It took Bangor about five months to provide unredacted public records requested by the Bangor Daily News, which it is required to do under Maine law.
In May, the BDN filed a public records request with the city of Bangor for files related to the city’s work with a team from the U.S. Department of Housing and Urban Development to close an encampment off of Valley Avenue where, at times, up to 30 people who were homeless lived.
The BDN sought the records — which included meeting minutes, emails and any reports — to learn more about how the process went. But it took until mid-September for the city to provide the records free of redactions.
The BDN wasn’t alone in requesting the records. Two other people made similar requests in an attempt to learn more about a process they said they felt was hidden from public view.
Initially, the city provided the records with redactions of the names of landlords, addresses of buildings and other details. While the BDN did not request the names or personally identifying information of people who may have been homeless, City Manager Debbie Laurie said the city redacted information that it thought might allow the BDN to figure out who the city assisted.
In some cases, an entity can redact information from public records, such as if it pertains to the use of a municipality’s general assistance funds. But in this case the city applied its redactions too broadly, effectively eliminating any way for the BDN to understand who the city spoke to in attempts to house people living in the Valley Avenue encampment.
The BDN pushed back — through emails, phone calls and an attorney — to unredact the information, which the city eventually did. But for the two other requestors — Brian Pitman, who at the time was an Orono resident concerned about the homelessness crisis in Bangor, and Doug Dunbar, a community organizer — the records were never unredacted.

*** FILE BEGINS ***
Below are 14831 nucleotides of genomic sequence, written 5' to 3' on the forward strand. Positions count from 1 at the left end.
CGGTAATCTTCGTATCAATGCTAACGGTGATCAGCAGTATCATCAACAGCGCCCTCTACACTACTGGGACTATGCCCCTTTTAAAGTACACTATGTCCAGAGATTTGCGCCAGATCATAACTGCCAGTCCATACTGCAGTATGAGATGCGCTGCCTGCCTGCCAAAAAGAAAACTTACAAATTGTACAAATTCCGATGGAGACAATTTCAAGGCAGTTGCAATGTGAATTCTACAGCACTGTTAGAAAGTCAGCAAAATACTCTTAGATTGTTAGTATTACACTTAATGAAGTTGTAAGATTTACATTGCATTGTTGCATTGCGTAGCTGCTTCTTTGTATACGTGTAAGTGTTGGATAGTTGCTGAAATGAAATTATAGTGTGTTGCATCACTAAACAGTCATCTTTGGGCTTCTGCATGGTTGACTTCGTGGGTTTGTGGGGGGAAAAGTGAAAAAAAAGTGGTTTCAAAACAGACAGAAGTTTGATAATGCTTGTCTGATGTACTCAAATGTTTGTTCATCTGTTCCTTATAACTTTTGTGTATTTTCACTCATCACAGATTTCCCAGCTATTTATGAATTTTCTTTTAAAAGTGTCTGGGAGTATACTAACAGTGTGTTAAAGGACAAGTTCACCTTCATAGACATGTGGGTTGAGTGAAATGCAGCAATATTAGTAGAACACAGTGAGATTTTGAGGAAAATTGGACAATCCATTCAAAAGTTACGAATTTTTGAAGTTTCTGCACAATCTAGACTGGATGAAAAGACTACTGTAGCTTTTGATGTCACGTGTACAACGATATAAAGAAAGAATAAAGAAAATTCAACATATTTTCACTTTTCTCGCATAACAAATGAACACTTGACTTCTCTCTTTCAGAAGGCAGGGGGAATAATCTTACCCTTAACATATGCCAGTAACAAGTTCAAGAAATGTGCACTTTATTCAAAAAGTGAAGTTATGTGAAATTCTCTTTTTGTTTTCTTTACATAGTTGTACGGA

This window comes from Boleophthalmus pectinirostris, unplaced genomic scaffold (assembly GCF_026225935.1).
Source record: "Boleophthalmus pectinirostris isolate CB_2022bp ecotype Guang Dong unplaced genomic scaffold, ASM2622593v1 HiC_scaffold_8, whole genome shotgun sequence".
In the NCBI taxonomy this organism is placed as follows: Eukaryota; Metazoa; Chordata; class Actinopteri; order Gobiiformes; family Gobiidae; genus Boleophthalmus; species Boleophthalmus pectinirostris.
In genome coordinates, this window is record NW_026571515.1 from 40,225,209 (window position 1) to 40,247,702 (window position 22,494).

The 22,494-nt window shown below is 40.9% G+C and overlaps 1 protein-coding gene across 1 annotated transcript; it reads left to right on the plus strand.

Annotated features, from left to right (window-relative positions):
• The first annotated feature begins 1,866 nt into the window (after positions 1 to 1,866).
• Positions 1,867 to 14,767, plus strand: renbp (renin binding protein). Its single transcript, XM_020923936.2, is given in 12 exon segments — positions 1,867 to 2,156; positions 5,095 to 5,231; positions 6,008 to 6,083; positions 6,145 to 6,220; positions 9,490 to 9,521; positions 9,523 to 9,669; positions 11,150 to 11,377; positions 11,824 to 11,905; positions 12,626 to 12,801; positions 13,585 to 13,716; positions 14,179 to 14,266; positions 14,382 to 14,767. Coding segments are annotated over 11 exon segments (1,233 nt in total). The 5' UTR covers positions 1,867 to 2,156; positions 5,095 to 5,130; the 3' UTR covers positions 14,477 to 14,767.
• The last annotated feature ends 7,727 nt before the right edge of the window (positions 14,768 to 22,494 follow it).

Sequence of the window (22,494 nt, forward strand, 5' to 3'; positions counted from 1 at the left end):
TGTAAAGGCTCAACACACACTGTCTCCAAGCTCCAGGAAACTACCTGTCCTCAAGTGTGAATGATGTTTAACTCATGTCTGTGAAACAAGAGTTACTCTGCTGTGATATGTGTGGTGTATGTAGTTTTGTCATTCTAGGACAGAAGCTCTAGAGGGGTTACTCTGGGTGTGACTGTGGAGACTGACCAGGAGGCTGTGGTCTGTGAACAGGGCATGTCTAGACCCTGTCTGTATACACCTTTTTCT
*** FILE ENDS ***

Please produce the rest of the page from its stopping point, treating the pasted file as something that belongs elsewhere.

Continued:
Pitman became interested in requesting records related to the city’s work with the HUD team after reading an article in the BDN in April about the encampment’s closure, he said. At the time, he questioned if the city really did manage to house anyone, Pittman said.
Dunbar felt a similar pull to see if the city held up its end of the bargain, he said.
“First of all, I am a big believer in government transparency and access to public records,” Dunbar said. “I’m among many people, including individuals who work for the city and our elected officials, who have been increasingly concerned about our unsheltered community.”
Through his organization, Penobscot County Cares, Dunbar has been pushing Bangor to help solve the homelessness crisis, he said. For Dunbar, he felt the city seemed to be moving too slowly when it came to helping the homeless, so he wanted to see how, after months of slow movement, the city housed so many people so quickly, he said.
But, the redactions to the records made it difficult to truly understand what happened behind the scenes, he said.
“There are quite a few redactions. And so it’s challenging to connect some of the dots,” he said.
Sigmund Schutz, an attorney with Preti Flaherty and an expert in Maine public access law, represented the BDN as it sought to get the records unredacted. In a July letter to the city, Schutz argued that the city’s redactions were too broad, violating the narrow nature of Maine’s public records law.
“The bottom line is that when taxpayer funds may be used to pay for housing, the public has a right to know exactly what it is that the public is or may be buying,” he said. “And more generally, there is a public interest in access to information about the City’s efforts regarding the Valley Avenue homeless encampment, an issue of substantial concern to the Community.”
Sawyer Loftus is an investigative reporter at the Bangor Daily News. He may be reached at email@example.com.